More than half of major employers in Australia would like to freeze employees’ wages or offer below-inflation pay rises that are a cut in real terms, according to a new survey by a leading industrial relations law firm.
The Herbert Smith Freehills bargaining survey found that 60% of employers want to grant workers only nominal wage increases or to freeze wages, and many more are looking to cut other conditions from workplace agreements. 93% of companies wanted to remove what they consider to be “unproductive or inflexible” conditions in their next round of bargaining, with 20% of those seeking significant change.
The survey will give further ammunition to the union movement, which wants legal changes to increase its bargaining power and has been arguing that big business cannot be trusted to pass on the Turnbull government’s proposed company tax cut. Malcolm Turnbull and the treasurer, Scott Morrison, have argued that cutting the company tax rate from 30% to 25% for companies earning more than $50m a year at a cost of $30bn over 10 years would increase investment, demand for labour and wages. But the ACTU and the progressive thinktank the Australia Institute have disputed that company tax cuts will go towards wage rises. The Treasury secretary, John Fraser, has said the entire $65bn company tax cut package would boost wages by just $750 over time.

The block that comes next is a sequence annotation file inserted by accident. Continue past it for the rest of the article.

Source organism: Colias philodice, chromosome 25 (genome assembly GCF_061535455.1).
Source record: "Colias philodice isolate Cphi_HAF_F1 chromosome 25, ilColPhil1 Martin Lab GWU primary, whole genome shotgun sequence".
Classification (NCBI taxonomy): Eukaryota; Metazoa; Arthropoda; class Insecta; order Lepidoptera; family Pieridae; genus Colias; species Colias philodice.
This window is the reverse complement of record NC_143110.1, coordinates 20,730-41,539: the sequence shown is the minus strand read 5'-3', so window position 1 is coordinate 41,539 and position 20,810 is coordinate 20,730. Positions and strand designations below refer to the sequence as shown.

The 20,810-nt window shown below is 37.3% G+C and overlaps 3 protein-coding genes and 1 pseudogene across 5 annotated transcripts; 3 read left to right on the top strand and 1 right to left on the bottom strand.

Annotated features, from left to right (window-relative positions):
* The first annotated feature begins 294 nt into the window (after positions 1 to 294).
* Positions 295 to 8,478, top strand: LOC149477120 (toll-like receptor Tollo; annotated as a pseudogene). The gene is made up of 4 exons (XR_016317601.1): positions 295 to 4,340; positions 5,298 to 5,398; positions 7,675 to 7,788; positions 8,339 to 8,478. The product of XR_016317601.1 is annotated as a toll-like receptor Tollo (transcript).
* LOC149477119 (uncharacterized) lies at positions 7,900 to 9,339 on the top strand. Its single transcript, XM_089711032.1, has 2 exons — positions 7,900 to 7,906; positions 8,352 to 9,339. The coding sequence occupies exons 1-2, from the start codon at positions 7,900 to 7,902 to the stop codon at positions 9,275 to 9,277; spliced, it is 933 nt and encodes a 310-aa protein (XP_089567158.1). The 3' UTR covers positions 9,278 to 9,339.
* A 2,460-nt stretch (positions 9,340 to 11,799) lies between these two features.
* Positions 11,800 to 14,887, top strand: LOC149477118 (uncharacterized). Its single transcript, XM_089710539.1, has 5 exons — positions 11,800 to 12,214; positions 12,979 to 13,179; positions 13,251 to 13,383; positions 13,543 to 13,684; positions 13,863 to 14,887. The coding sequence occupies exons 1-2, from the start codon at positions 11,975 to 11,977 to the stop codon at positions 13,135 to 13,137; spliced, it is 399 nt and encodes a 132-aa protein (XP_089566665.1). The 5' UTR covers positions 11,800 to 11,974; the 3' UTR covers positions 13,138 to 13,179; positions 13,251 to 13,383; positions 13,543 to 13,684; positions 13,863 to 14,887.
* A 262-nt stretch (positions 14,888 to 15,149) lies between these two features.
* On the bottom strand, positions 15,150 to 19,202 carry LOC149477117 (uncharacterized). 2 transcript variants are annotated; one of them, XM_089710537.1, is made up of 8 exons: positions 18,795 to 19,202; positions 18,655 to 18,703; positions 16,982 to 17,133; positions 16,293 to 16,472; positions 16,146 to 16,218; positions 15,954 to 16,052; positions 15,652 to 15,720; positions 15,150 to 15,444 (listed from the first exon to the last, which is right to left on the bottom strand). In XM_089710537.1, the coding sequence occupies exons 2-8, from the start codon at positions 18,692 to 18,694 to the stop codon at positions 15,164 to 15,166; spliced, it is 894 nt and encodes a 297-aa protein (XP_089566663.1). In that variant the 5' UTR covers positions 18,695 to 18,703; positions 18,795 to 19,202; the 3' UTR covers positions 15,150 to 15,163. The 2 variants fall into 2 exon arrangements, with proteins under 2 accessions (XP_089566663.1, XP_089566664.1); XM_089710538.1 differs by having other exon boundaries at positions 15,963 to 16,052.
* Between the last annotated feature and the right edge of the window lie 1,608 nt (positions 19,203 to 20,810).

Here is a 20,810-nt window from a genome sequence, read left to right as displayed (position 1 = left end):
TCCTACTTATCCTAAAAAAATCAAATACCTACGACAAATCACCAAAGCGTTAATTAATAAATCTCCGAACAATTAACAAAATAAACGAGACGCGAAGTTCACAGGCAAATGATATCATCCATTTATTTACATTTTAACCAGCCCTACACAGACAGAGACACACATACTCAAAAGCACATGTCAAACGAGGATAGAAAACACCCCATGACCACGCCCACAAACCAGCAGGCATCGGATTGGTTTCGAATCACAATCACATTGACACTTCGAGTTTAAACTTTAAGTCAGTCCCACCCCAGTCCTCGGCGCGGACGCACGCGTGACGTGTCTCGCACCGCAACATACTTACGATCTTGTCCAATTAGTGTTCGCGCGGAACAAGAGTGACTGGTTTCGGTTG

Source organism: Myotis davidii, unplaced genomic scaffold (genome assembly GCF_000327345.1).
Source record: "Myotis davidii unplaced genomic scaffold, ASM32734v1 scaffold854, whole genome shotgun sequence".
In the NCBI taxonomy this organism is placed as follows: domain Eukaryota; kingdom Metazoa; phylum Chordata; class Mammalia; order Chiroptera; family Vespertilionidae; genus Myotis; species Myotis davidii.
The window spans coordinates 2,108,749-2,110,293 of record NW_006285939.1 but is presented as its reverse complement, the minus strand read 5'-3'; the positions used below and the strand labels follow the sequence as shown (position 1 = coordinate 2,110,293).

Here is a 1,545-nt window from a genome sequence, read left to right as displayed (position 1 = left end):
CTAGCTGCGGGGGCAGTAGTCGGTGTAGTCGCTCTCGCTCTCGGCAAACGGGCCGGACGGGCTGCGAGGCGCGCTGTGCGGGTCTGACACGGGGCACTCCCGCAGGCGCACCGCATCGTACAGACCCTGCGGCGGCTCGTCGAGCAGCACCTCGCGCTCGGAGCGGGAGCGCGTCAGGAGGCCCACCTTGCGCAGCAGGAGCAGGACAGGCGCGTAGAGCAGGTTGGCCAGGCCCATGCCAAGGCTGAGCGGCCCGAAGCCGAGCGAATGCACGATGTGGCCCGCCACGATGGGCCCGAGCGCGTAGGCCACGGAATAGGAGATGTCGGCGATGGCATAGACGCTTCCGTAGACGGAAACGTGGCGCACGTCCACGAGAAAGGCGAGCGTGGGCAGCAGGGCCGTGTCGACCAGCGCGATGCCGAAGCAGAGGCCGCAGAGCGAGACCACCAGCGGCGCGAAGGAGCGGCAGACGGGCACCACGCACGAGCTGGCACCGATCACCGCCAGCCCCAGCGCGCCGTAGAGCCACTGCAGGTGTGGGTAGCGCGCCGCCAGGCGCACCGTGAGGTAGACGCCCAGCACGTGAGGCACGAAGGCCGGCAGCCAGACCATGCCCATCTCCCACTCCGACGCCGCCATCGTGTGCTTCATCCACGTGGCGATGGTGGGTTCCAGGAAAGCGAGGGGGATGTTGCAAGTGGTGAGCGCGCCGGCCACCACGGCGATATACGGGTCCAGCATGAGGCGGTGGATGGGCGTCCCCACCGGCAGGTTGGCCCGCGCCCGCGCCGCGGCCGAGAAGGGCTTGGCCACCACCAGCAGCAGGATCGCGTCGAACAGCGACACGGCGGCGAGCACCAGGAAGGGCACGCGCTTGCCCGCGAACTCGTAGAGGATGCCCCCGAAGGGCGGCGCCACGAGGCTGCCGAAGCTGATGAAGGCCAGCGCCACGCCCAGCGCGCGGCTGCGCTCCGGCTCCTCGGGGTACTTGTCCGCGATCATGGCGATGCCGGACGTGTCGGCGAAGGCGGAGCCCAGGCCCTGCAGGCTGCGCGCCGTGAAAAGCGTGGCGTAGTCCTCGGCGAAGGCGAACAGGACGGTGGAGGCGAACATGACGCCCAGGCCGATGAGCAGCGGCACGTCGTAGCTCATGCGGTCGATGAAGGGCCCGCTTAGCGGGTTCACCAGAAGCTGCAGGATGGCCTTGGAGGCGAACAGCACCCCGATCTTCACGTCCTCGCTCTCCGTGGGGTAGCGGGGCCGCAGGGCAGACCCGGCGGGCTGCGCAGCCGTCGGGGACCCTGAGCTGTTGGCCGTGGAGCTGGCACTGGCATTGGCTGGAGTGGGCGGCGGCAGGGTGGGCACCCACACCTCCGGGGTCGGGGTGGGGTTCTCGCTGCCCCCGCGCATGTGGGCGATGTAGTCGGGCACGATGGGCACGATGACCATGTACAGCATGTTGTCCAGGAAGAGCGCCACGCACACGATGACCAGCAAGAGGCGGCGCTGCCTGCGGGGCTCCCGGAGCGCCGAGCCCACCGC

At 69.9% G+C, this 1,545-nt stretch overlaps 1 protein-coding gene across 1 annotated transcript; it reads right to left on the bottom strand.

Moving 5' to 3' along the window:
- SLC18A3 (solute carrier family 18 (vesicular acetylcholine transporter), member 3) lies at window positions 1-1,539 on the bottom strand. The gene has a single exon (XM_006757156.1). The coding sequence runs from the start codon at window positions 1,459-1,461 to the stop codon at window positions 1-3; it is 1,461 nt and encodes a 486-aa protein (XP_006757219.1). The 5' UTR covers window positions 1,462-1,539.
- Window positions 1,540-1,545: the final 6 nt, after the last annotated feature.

Wages in Australia have stagnated. Figures released in August show that in the past year wages grew by a record low of 1.9%. The secretary of the Australian Council of Trade Unions, Sally McManus, said that over the past 10 years productivity had increased twice as fast as wages so something was “clearly wrong” with the industrial relations system.
The Minerals Council of Australia is calling for a reduction in unions’ powers to strike over the content of workplace agreements and the reintroduction of individual workplace contracts for high-income earners rather than collective agreements. The Australian Mines and Metals Association wants to abolish the award safety net, which sets conditions for 2.3m workers and provides a floor below which conditions of collective agreements cannot fall.
McManus accused the mining lobby of being “ideological warriors for trickle-down economics who want to boost their profits the expense of working people”.